When considering what makes a tax system more competitive, low rates are often the first thing that come to mind. Not all taxes are made equal, however, and certain taxes—or ways to levy them—are preferable to others. A principled tax system features simplicity, neutrality, and transparency across multiple areas of the tax code including corporate, individual, consumption, property, and cross-border taxation. Tax regulations should be easily understandable and permanent, and they should influence economic behavior as little as possible.

In addition to tax rates, tax competitiveness also includes the breadth of the tax baseThe tax base is the total amount of income, property, assets, consumption, transactions, or other economic activity subject to taxation by a tax authority. A narrow tax base is non-neutral and inefficient. A broad tax base reduces tax administration costs and allows more revenue to be raised at lower rates. , as explained in the Index. The fewer exemptions there are and the more comprehensive the tax base, the less decisions are influenced by tax considerations. As the main purpose of taxes is to raise money, this neutrality should be ensured as much as possible.

Estonia has many elements already in place that boost competitiveness. Among these are a corporate tax on distributed profits, which provides the economic equivalent of full expensingFull expensing allows businesses to immediately deduct the full cost of certain investments in new or improved technology, equipment, or buildings. It alleviates a bias in the tax code and incentivizes companies to invest more, which, in the long run, raises worker productivity, boosts wages, and creates more jobs. for capital investments, and a broad income and consumption tax base.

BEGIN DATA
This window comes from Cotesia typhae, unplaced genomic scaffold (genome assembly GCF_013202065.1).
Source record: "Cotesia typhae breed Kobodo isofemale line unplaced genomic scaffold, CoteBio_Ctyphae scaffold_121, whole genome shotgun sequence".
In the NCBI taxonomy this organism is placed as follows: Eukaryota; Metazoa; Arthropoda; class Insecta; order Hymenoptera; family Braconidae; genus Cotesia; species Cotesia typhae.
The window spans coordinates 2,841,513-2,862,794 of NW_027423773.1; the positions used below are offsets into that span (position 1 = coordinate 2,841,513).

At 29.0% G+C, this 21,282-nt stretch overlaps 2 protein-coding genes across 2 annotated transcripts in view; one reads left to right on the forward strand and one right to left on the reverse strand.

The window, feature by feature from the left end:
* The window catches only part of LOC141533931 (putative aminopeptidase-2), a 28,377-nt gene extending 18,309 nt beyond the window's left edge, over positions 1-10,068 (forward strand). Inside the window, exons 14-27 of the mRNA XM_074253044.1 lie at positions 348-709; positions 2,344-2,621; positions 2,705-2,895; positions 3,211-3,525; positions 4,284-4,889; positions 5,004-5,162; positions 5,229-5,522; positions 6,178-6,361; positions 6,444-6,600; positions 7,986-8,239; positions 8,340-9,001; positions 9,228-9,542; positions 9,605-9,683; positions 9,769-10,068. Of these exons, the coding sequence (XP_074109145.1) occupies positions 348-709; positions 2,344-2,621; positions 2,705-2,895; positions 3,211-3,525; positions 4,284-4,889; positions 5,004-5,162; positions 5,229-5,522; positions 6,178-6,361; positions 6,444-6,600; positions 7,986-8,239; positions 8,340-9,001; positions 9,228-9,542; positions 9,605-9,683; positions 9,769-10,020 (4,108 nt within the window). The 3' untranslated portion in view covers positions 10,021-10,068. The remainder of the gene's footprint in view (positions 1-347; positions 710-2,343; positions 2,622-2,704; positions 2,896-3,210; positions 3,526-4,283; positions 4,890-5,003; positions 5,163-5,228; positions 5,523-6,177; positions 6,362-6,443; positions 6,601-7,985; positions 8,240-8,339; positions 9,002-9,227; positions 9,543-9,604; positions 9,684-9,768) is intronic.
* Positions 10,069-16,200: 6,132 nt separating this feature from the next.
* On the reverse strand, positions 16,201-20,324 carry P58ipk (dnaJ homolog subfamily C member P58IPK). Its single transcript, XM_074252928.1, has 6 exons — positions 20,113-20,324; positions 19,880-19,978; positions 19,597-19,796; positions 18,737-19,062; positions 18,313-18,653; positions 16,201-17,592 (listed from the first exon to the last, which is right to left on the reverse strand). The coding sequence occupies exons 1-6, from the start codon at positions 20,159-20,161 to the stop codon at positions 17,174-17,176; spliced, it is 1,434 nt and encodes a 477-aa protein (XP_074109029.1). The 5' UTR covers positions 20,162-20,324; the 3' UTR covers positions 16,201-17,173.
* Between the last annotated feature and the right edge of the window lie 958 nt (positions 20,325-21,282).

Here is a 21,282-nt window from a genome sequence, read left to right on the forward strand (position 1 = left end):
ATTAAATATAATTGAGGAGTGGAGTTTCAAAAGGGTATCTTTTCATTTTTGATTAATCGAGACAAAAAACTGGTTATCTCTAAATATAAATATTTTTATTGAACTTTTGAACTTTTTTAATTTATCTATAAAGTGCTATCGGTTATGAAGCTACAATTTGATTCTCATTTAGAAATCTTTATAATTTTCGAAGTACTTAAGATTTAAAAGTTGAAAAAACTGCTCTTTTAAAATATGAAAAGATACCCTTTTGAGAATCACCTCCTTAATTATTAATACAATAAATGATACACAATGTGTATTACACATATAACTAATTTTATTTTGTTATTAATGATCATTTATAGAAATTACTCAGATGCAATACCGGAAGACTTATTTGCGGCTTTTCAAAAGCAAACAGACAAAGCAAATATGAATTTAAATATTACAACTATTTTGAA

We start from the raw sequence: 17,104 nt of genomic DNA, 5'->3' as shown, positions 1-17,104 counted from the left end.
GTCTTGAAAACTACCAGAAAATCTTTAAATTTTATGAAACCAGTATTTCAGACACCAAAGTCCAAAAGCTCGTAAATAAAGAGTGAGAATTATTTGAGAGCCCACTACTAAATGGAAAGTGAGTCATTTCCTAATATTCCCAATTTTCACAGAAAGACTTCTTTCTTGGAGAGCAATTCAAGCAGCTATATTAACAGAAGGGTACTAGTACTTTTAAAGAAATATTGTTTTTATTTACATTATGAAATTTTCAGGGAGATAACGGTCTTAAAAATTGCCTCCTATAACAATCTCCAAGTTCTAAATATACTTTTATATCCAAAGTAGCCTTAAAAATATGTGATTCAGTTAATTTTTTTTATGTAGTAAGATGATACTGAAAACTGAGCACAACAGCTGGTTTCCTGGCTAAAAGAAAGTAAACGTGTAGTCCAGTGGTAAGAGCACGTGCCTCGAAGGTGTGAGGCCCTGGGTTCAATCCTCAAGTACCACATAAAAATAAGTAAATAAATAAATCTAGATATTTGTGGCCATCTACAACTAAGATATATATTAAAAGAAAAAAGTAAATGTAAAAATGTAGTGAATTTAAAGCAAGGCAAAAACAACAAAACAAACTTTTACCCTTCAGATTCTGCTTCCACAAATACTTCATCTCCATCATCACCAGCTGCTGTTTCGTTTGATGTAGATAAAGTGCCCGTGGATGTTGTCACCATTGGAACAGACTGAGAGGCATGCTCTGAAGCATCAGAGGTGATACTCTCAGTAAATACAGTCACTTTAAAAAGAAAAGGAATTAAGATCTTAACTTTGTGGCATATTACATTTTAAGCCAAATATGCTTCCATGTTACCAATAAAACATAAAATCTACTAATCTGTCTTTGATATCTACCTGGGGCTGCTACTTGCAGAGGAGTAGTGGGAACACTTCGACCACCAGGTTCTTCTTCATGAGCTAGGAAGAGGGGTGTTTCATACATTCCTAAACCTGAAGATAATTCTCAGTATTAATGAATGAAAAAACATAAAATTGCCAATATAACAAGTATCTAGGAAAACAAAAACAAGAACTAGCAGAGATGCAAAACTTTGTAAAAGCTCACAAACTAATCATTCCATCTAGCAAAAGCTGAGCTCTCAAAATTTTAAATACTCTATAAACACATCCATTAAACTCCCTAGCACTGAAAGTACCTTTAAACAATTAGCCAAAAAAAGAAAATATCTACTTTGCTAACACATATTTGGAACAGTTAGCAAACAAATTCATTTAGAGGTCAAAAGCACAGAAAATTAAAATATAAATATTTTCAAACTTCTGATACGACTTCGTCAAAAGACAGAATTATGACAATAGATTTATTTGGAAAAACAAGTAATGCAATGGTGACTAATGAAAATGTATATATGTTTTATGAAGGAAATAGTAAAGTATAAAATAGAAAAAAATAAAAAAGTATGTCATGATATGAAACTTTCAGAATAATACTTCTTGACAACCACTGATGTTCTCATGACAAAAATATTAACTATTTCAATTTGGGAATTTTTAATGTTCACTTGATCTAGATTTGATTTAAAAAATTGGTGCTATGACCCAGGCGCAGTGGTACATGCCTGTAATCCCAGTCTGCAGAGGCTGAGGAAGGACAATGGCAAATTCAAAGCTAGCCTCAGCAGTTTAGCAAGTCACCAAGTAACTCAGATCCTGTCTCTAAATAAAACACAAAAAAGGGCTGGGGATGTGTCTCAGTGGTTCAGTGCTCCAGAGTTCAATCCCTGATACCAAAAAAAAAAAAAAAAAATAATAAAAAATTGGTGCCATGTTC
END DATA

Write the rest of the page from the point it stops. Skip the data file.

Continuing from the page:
Estonia’s corporate and personal income taxes have a flat rate with a basic exemption for personal income taxes to maintain some progressivity. With a focus on cash-flow taxation, Estonia avoids the double taxationDouble taxation is when taxes are paid twice on the same dollar of income, regardless of whether that’s corporate or individual income. of shareholders and capital gains. Estonia allows only a few exemptions and therefore has a very broad tax base for personal income. Given that there are such few provisions, it has a very simple and easy-to-follow tax code accessible to all citizens.

Estonia is further famous for its ease of filing taxes which drastically increases understanding and compliance by firms and individuals. The current proposal also discusses further elimination of some exemptions which could have an additional positive impact on Estonian tax competitiveness.

Overall, the provisions in the tax base can be much more decisive than the actual tax rate and one must look at the whole structure of the tax system to comprehensively estimate the tax competitiveness of a country.

When a country like Estonia has a broad base with a simple and transparent tax code, small rate changes have little influence. Therefore, policymakers shouldn’t only focus on rate changes when it comes to increasing tax competitiveness. While rate changes and exemptions take the most prominent place in public debate, these are not the only levers of tax policy and often not the most suitable ones to achieve various policy goals either.